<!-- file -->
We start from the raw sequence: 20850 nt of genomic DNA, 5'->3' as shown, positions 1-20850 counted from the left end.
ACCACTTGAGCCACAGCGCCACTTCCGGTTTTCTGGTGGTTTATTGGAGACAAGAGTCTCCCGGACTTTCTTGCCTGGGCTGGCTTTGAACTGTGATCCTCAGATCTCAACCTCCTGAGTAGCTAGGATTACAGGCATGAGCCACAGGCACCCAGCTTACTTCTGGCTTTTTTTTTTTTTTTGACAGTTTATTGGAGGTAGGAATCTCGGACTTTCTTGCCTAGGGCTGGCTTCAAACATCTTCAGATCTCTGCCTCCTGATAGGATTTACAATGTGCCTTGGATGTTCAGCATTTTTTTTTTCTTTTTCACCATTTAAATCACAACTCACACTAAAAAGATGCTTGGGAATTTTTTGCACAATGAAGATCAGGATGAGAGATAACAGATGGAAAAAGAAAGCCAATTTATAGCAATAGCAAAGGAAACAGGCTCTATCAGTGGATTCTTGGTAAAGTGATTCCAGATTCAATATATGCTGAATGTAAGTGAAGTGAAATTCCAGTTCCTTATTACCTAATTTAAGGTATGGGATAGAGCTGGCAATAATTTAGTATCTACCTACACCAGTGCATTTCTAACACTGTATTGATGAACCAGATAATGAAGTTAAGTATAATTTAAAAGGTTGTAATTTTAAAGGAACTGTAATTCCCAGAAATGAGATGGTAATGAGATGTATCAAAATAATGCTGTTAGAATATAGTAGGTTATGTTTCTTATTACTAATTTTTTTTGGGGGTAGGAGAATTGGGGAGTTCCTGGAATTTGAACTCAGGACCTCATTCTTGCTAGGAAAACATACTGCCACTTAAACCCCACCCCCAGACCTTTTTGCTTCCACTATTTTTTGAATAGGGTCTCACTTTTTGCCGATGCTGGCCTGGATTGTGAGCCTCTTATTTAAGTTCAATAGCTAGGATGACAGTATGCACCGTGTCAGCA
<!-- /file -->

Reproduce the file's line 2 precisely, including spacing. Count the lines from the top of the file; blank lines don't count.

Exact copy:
ACCACTTGAGCCACAGCGCCACTTCCGGTTTTCTGGTGGTTTATTGGAGACAAGAGTCTCCCGGACTTTCTTGCCTGGGCTGGCTTTGAACTGTGATCCTCAGATCTCAACCTCCTGAGTAGCTAGGATTACAGGCATGAGCCACAGGCACCCAGCTTACTTCTGGCTTTTTTTTTTTTTTTGACAGTTTATTGGAGGTAGGAATCTCGGACTTTCTTGCCTAGGGCTGGCTTCAAACATCTTCAGATCTCTGCCTCCTGATAGGATTTACAATGTGCCTTGGATGTTCAGCATTTTTTTTTTCTTTTTCACCATTTAAATCACAACTCACACTAAAAAGATGCTTGGGAATTTTTTGCACAATGAAGATCAGGATGAGAGATAACAGATGGAAAAAGAAAGCCAATTTATAGCAATAGCAAAGGAAACAGGCTCTATCAGTGGATTCTTGGTAAAGTGATTCCAGATTCAATATATGCTGAATGTAAGTGAAGTGAAATTCCAGTTCCTTATTACCTAATTTAAGGTATGGGATAGAGCTGGCAATAATTTAGTATCTACCTACACCAGTGCATTTCTAACACTGTATTGATGAACCAGATAATGAAGTTAAGTATAATTTAAAAGGTTGTAATTTTAAAGGAACTGTAATTCCCAGAAATGAGATGGTAATGAGATGTATCAAAATAATGCTGTTAGAATATAGTAGGTTATGTTTCTTATTACTAATTTTTTTTGGGGGTAGGAGAATTGGGGAGTTCCTGGAATTTGAACTCAGGACCTCATTCTTGCTAGGAAAACATACTGCCACTTAAACCCCACCCCCAGACCTTTTTGCTTCCACTATTTTTTGAATAGGGTCTCACTTTTTGCCGATGCTGGCCTGGATTGTGAGCCTCTTATTTAAGTTCAATAGCTAGGATGACAGTATGCACCGTGTCAGCA